When determining whether someone with a death sentence has a mental disability, Texas has long used outdated standards partially created by elected judges. Now that those standards have been ruled unconstitutional, one district attorney wants the state to use a markedly different measuring stick: current medical science.
Harris County District Attorney Kim Ogg sent a brief to the Texas Court of Criminal Appeals Wednesday afternoon in the case of Bobby Moore, a man convicted in the 1980 shooting death of a Houston supermarket clerk. Ogg now says Moore is intellectually disabled, but the questions surrounding the prisoner’s mental capacity led to a March Supreme Court ruling that invalidated Texas’ method of determining intellectual disability for death row inmates.Justice Ruth Bader Ginsburg wrote in the court’s opinion that the state’s test created an “unacceptable risk” of executing intellectually disabled people, a practice deemed unconstitutional.
But while the ruling tossed out Texas’ old way of determining disability, it didn’t create a new one. Instead, cases of death-sentenced inmates who were deemed competent for execution under the old test were suddenly ripe for new litigation, and at least two men who had been on death row for decades had their sentences changed to life in prison — all while awaiting a final ruling on Moore’s intellectual capacity.
Ogg asked for Moore’s sentence to be reduced to life in prison, and her brief also asked Texas to create a new way of determining intellectual disability — one that sticks to the medical books.
“‘Unacceptable risk’ necessitates that the States should strictly adhere to the definitions of intellectual disability as contained within the most current versions of the clinical manuals,” said the brief.
She implored Texas to conform to the standards set by the American Psychiatric Association, similar to how Louisiana and Mississippi determine intellectual disability. If the Texas court accepts Ogg’s suggestion, death penalty experts say it will put Texas in line with the Supreme Court’s ruling and will put fewer Texas death penalty cases in front of the high court in the future.
“You don’t have the same systemic problems in states that are using medical definitions,” said Robert Dunham, executive director of the Death Penalty Information Center, a national organization critical of current death penalty practices. “We see persistent problems in states [that] have adopted standards that are clearly inconsistent with the contemporary medical standards or have created procedures that make it virtually impossible to prove intellectual disability.”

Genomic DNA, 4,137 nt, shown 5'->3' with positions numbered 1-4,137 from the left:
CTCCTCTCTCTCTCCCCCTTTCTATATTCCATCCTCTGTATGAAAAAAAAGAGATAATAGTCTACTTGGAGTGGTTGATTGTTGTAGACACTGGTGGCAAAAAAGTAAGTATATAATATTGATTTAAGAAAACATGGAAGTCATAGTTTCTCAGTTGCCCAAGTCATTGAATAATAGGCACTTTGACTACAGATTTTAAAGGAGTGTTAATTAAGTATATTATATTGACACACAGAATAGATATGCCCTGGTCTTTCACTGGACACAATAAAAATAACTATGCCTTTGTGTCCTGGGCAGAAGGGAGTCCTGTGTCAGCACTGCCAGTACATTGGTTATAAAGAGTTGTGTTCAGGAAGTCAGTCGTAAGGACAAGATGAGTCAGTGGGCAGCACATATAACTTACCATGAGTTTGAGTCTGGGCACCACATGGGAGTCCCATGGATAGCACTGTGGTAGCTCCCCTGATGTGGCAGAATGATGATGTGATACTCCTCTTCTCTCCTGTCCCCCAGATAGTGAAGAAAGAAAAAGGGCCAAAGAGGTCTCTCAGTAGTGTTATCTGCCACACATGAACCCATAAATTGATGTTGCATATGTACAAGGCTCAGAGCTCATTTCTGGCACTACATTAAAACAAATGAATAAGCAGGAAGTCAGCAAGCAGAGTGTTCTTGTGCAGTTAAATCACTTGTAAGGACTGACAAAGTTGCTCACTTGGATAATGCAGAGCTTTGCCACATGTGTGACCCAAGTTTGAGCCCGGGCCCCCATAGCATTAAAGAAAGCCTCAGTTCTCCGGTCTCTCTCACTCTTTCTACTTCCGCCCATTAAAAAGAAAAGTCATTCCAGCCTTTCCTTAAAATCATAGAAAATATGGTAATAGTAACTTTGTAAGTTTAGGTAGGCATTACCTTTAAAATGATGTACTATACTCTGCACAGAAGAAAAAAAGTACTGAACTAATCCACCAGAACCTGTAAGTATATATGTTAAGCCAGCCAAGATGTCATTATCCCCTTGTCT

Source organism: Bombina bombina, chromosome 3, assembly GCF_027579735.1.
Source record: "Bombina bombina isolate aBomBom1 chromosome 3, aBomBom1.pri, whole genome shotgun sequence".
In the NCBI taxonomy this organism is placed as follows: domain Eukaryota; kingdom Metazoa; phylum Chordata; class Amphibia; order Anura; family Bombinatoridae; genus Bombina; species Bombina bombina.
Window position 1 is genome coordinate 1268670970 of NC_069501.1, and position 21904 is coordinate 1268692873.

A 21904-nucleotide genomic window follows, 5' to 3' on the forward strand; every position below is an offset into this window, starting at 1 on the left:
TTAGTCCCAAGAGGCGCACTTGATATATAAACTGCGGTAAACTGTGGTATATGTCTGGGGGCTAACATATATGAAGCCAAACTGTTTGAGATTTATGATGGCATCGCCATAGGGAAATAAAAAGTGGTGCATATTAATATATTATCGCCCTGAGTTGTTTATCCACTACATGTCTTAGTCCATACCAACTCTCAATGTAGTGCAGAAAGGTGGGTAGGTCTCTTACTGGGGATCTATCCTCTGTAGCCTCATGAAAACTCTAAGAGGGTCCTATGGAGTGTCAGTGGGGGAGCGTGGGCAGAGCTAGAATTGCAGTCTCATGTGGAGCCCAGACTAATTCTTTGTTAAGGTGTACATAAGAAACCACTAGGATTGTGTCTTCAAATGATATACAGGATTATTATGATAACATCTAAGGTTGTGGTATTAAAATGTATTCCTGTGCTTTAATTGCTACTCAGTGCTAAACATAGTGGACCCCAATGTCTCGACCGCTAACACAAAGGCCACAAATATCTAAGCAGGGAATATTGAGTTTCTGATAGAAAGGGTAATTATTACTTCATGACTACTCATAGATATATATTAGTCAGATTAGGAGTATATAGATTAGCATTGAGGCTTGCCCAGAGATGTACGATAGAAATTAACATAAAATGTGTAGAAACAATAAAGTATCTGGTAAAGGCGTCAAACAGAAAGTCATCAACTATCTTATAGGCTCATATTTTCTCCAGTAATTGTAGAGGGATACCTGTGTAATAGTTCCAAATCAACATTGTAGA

Dunham said in general that states have sought to conform to previous Supreme Court rulings, but others — Texas, Georgia, Missouri, Arkansas and Florida — have created hurdles for proving the disability. He said the best way for Texas to avoid future problems is to use existing medical standards.
The Texas Attorney General’s Office, which represents the state in federal death penalty appeals, and several district attorneys in counties where intellectual disability cases are in play did not return phone calls Thursday.
In 2002, the Supreme Court ruled that executing people with intellectual disabilities is unconstitutional under the Eighth Amendment, but it left it up to the states to determine how to qualify the condition. The legal definition of intellectual disability doesn’t have to fully match a medical definition, but it does have to be informed by the current medical frameworks, according to the court.
The Texas Court of Criminal Appeals created its own method two years later. Death penalty critic Judge Elsa Alcala wrote in a 2015 opinion that the test was only meant to be a temporary solution “in the absence of any legislative guidance.” The method found inmates facing execution intellectually disabled if their IQ was 70 or below. If an IQ was above 70 but close enough to be within a margin of error (the state put Moore at 74), the court would look at how well the person functioned in daily life by referencing 1992 medical guidelines and a controversial set of questions called the “Briseno factors.”
The factors included questioning if a neighbor or family member would consider the person disabled, the person’s ability to lie and the planning involved in the murder. In its March ruling, the U.S. Supreme Court said the Briseno factors strayed too far from medical-based frameworks.
“The [Court of Criminal Appeals] overemphasized Moore’s perceived adaptive strengths — living on the streets, mowing lawns, and playing pool for money — when the medical community focuses the adaptive-functioning inquiry on adaptive deficits,” Ginsburg wrote.
Chief Justice John Roberts agreed with the incorrect usage of the Briseno factors but wrote in a dissenting opinion that the court’s majority tossed the Texas court’s ruling without considering societal standards.
“The Court instead crafts a constitutional holding based solely on what it deems to be medical consensus about intellectual disability,” Roberts wrote. “But clinicians, not judges, should determine clinical standards; and judges, not clinicians, should determine the content of the Eighth Amendment.”
It’s unknown when the Texas court will make a decision in Moore’s sentence or a new way to determine intellectual disability. In the meantime, the death penalty’s intersection with intellectual disability is up in the air.
BRYAN, Texas – A man was sentenced to death Wednesday for a rampage that left six people dead at a remote East Texas campsite.
A Brazos County jury deliberated about 45 minutes before deciding William Hudson, 35, of Tennessee Colony, should face execution. The same jury found him guilty last week on three counts of capital murder in the 2015 shooting and beating deaths of 77-year-old Carl Johnson, 40-year-old Hannah Johnson, 45-year-old Thomas Kamp, 23-year-old Nathan Kamp, 21-year-old Austin Kamp and 6-year-old Kade Johnson.